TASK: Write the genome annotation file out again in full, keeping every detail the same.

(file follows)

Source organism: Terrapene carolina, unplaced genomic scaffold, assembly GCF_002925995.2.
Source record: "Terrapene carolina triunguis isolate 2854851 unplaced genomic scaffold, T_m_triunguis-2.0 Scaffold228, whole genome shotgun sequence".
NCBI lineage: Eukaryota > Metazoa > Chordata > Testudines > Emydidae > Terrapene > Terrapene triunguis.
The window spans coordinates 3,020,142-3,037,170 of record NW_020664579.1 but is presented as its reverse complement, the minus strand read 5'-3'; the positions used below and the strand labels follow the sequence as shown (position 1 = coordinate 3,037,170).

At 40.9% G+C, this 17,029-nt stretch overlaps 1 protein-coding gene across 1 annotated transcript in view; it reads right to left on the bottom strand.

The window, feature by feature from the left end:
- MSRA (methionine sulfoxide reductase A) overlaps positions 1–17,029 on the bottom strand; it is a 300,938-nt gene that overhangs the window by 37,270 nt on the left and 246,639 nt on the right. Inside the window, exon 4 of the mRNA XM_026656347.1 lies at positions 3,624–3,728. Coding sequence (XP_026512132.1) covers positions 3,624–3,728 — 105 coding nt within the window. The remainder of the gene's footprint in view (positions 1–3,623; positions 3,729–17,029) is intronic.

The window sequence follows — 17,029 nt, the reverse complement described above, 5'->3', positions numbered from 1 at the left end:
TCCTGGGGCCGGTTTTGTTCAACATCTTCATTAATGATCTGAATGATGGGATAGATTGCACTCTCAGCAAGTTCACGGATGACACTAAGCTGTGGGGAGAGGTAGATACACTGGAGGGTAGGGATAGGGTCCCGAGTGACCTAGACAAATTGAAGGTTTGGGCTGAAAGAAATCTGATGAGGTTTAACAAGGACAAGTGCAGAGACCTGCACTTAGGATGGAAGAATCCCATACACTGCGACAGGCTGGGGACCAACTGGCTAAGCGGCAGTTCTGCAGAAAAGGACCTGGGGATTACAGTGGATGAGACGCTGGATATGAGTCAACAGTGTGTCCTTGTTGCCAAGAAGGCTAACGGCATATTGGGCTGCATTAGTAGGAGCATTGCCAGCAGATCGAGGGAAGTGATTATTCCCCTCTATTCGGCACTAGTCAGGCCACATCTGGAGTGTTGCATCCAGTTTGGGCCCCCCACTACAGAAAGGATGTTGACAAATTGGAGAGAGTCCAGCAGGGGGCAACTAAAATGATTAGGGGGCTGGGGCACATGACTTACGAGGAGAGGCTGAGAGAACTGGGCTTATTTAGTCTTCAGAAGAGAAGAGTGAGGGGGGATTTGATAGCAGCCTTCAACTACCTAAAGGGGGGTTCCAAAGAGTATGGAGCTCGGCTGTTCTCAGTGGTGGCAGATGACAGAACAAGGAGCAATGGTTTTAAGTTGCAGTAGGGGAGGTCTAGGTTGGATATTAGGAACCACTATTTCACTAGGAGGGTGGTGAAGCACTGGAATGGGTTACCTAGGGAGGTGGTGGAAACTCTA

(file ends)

Source organism: Terrapene carolina, unplaced genomic scaffold, assembly GCF_002925995.2.
Source record: "Terrapene carolina triunguis isolate 2854851 unplaced genomic scaffold, T_m_triunguis-2.0 Scaffold228, whole genome shotgun sequence".
NCBI lineage: Eukaryota > Metazoa > Chordata > Testudines > Emydidae > Terrapene > Terrapene triunguis.
The window spans coordinates 3,020,142-3,037,170 of record NW_020664579.1 but is presented as its reverse complement, the minus strand read 5'-3'; the positions used below and the strand labels follow the sequence as shown (position 1 = coordinate 3,037,170).

At 40.9% G+C, this 17,029-nt stretch overlaps 1 protein-coding gene across 1 annotated transcript in view; it reads right to left on the bottom strand.

The window, feature by feature from the left end:
- MSRA (methionine sulfoxide reductase A) overlaps positions 1–17,029 on the bottom strand; it is a 300,938-nt gene that overhangs the window by 37,270 nt on the left and 246,639 nt on the right. Inside the window, exon 4 of the mRNA XM_026656347.1 lies at positions 3,624–3,728. Coding sequence (XP_026512132.1) covers positions 3,624–3,728 — 105 coding nt within the window. The remainder of the gene's footprint in view (positions 1–3,623; positions 3,729–17,029) is intronic.

The window sequence follows — 17,029 nt, the reverse complement described above, 5'->3', positions numbered from 1 at the left end:
TCCTGGGGCCGGTTTTGTTCAACATCTTCATTAATGATCTGAATGATGGGATAGATTGCACTCTCAGCAAGTTCACGGATGACACTAAGCTGTGGGGAGAGGTAGATACACTGGAGGGTAGGGATAGGGTCCCGAGTGACCTAGACAAATTGAAGGTTTGGGCTGAAAGAAATCTGATGAGGTTTAACAAGGACAAGTGCAGAGACCTGCACTTAGGATGGAAGAATCCCATACACTGCGACAGGCTGGGGACCAACTGGCTAAGCGGCAGTTCTGCAGAAAAGGACCTGGGGATTACAGTGGATGAGACGCTGGATATGAGTCAACAGTGTGTCCTTGTTGCCAAGAAGGCTAACGGCATATTGGGCTGCATTAGTAGGAGCATTGCCAGCAGATCGAGGGAAGTGATTATTCCCCTCTATTCGGCACTAGTCAGGCCACATCTGGAGTGTTGCATCCAGTTTGGGCCCCCCACTACAGAAAGGATGTTGACAAATTGGAGAGAGTCCAGCAGGGGGCAACTAAAATGATTAGGGGGCTGGGGCACATGACTTACGAGGAGAGGCTGAGAGAACTGGGCTTATTTAGTCTTCAGAAGAGAAGAGTGAGGGGGGATTTGATAGCAGCCTTCAACTACCTAAAGGGGGGTTCCAAAGAGTATGGAGCTCGGCTGTTCTCAGTGGTGGCAGATGACAGAACAAGGAGCAATGGTTTTAAGTTGCAGTAGGGGAGGTCTAGGTTGGATATTAGGAACCACTATTTCACTAGGAGGGTGGTGAAGCACTGGAATGGGTTACCTAGGGAGGTGGTGGAAACTCTA